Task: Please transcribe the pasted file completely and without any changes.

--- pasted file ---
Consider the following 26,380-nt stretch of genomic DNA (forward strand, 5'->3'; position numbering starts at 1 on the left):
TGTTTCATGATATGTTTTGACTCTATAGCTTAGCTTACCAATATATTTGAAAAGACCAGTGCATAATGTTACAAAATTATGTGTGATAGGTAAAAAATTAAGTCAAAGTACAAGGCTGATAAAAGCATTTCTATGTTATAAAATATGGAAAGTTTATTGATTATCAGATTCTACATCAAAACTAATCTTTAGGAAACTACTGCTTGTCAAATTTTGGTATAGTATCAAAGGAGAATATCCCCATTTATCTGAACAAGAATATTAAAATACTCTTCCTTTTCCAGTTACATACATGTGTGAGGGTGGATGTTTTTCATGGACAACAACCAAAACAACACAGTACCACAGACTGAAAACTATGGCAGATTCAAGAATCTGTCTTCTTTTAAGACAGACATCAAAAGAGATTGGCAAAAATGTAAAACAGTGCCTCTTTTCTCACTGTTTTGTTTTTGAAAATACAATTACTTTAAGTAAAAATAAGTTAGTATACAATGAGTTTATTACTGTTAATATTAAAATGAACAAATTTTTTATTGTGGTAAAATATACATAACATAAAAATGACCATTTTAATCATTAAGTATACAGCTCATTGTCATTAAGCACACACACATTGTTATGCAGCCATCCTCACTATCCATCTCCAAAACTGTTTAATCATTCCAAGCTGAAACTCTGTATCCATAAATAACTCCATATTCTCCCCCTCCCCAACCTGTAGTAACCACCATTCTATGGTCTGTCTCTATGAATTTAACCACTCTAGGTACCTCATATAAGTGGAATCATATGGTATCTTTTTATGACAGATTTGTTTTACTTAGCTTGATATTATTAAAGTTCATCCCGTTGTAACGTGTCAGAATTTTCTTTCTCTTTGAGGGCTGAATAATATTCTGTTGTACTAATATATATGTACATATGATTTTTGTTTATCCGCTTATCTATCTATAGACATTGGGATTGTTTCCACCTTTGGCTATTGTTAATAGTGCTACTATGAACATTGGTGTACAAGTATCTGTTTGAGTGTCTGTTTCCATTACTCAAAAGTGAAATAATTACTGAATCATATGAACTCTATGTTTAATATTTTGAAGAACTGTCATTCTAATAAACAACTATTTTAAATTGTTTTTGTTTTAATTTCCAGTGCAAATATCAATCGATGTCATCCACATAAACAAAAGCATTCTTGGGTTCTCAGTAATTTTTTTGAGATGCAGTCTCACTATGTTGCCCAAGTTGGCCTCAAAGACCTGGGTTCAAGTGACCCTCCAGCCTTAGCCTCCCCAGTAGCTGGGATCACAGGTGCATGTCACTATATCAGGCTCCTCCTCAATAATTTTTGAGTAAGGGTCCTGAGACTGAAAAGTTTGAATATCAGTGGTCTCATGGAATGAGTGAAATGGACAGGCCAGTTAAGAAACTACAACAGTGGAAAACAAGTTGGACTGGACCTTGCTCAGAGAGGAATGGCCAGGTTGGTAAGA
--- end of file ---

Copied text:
Consider the following 26,380-nt stretch of genomic DNA (forward strand, 5'->3'; position numbering starts at 1 on the left):
TGTTTCATGATATGTTTTGACTCTATAGCTTAGCTTACCAATATATTTGAAAAGACCAGTGCATAATGTTACAAAATTATGTGTGATAGGTAAAAAATTAAGTCAAAGTACAAGGCTGATAAAAGCATTTCTATGTTATAAAATATGGAAAGTTTATTGATTATCAGATTCTACATCAAAACTAATCTTTAGGAAACTACTGCTTGTCAAATTTTGGTATAGTATCAAAGGAGAATATCCCCATTTATCTGAACAAGAATATTAAAATACTCTTCCTTTTCCAGTTACATACATGTGTGAGGGTGGATGTTTTTCATGGACAACAACCAAAACAACACAGTACCACAGACTGAAAACTATGGCAGATTCAAGAATCTGTCTTCTTTTAAGACAGACATCAAAAGAGATTGGCAAAAATGTAAAACAGTGCCTCTTTTCTCACTGTTTTGTTTTTGAAAATACAATTACTTTAAGTAAAAATAAGTTAGTATACAATGAGTTTATTACTGTTAATATTAAAATGAACAAATTTTTTATTGTGGTAAAATATACATAACATAAAAATGACCATTTTAATCATTAAGTATACAGCTCATTGTCATTAAGCACACACACATTGTTATGCAGCCATCCTCACTATCCATCTCCAAAACTGTTTAATCATTCCAAGCTGAAACTCTGTATCCATAAATAACTCCATATTCTCCCCCTCCCCAACCTGTAGTAACCACCATTCTATGGTCTGTCTCTATGAATTTAACCACTCTAGGTACCTCATATAAGTGGAATCATATGGTATCTTTTTATGACAGATTTGTTTTACTTAGCTTGATATTATTAAAGTTCATCCCGTTGTAACGTGTCAGAATTTTCTTTCTCTTTGAGGGCTGAATAATATTCTGTTGTACTAATATATATGTACATATGATTTTTGTTTATCCGCTTATCTATCTATAGACATTGGGATTGTTTCCACCTTTGGCTATTGTTAATAGTGCTACTATGAACATTGGTGTACAAGTATCTGTTTGAGTGTCTGTTTCCATTACTCAAAAGTGAAATAATTACTGAATCATATGAACTCTATGTTTAATATTTTGAAGAACTGTCATTCTAATAAACAACTATTTTAAATTGTTTTTGTTTTAATTTCCAGTGCAAATATCAATCGATGTCATCCACATAAACAAAAGCATTCTTGGGTTCTCAGTAATTTTTTTGAGATGCAGTCTCACTATGTTGCCCAAGTTGGCCTCAAAGACCTGGGTTCAAGTGACCCTCCAGCCTTAGCCTCCCCAGTAGCTGGGATCACAGGTGCATGTCACTATATCAGGCTCCTCCTCAATAATTTTTGAGTAAGGGTCCTGAGACTGAAAAGTTTGAATATCAGTGGTCTCATGGAATGAGTGAAATGGACAGGCCAGTTAAGAAACTACAACAGTGGAAAACAAGTTGGACTGGACCTTGCTCAGAGAGGAATGGCCAGGTTGGTAAGA